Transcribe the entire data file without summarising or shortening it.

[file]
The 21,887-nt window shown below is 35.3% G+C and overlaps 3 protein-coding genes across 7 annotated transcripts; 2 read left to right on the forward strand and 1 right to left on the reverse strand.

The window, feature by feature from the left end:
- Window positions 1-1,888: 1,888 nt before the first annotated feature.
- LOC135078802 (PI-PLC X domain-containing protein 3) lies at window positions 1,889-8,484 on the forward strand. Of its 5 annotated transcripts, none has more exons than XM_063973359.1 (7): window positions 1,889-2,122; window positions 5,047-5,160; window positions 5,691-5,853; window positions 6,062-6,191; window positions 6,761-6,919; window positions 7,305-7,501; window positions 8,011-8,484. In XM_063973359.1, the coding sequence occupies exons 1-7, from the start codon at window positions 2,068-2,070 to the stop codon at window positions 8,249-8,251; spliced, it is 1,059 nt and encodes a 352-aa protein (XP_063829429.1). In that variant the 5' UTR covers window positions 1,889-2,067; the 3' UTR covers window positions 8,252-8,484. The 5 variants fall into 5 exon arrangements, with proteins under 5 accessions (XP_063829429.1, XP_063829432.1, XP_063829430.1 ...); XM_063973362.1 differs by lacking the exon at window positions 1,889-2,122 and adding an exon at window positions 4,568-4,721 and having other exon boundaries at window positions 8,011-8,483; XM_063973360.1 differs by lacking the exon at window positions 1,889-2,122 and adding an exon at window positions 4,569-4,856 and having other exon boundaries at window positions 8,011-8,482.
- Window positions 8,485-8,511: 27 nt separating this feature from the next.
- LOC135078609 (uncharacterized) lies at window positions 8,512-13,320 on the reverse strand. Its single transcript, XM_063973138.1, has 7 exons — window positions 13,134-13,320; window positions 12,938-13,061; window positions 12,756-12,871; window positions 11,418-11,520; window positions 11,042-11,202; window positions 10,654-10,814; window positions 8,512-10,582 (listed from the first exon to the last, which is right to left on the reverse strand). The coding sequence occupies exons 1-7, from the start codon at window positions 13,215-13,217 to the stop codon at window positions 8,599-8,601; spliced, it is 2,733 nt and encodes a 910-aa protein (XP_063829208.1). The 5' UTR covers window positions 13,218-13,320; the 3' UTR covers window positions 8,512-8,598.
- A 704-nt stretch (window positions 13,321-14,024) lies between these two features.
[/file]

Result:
The 21,887-nt window shown below is 35.3% G+C and overlaps 3 protein-coding genes across 7 annotated transcripts; 2 read left to right on the forward strand and 1 right to left on the reverse strand.

The window, feature by feature from the left end:
- Window positions 1-1,888: 1,888 nt before the first annotated feature.
- LOC135078802 (PI-PLC X domain-containing protein 3) lies at window positions 1,889-8,484 on the forward strand. Of its 5 annotated transcripts, none has more exons than XM_063973359.1 (7): window positions 1,889-2,122; window positions 5,047-5,160; window positions 5,691-5,853; window positions 6,062-6,191; window positions 6,761-6,919; window positions 7,305-7,501; window positions 8,011-8,484. In XM_063973359.1, the coding sequence occupies exons 1-7, from the start codon at window positions 2,068-2,070 to the stop codon at window positions 8,249-8,251; spliced, it is 1,059 nt and encodes a 352-aa protein (XP_063829429.1). In that variant the 5' UTR covers window positions 1,889-2,067; the 3' UTR covers window positions 8,252-8,484. The 5 variants fall into 5 exon arrangements, with proteins under 5 accessions (XP_063829429.1, XP_063829432.1, XP_063829430.1 ...); XM_063973362.1 differs by lacking the exon at window positions 1,889-2,122 and adding an exon at window positions 4,568-4,721 and having other exon boundaries at window positions 8,011-8,483; XM_063973360.1 differs by lacking the exon at window positions 1,889-2,122 and adding an exon at window positions 4,569-4,856 and having other exon boundaries at window positions 8,011-8,482.
- Window positions 8,485-8,511: 27 nt separating this feature from the next.
- LOC135078609 (uncharacterized) lies at window positions 8,512-13,320 on the reverse strand. Its single transcript, XM_063973138.1, has 7 exons — window positions 13,134-13,320; window positions 12,938-13,061; window positions 12,756-12,871; window positions 11,418-11,520; window positions 11,042-11,202; window positions 10,654-10,814; window positions 8,512-10,582 (listed from the first exon to the last, which is right to left on the reverse strand). The coding sequence occupies exons 1-7, from the start codon at window positions 13,215-13,217 to the stop codon at window positions 8,599-8,601; spliced, it is 2,733 nt and encodes a 910-aa protein (XP_063829208.1). The 5' UTR covers window positions 13,218-13,320; the 3' UTR covers window positions 8,512-8,598.
- A 704-nt stretch (window positions 13,321-14,024) lies between these two features.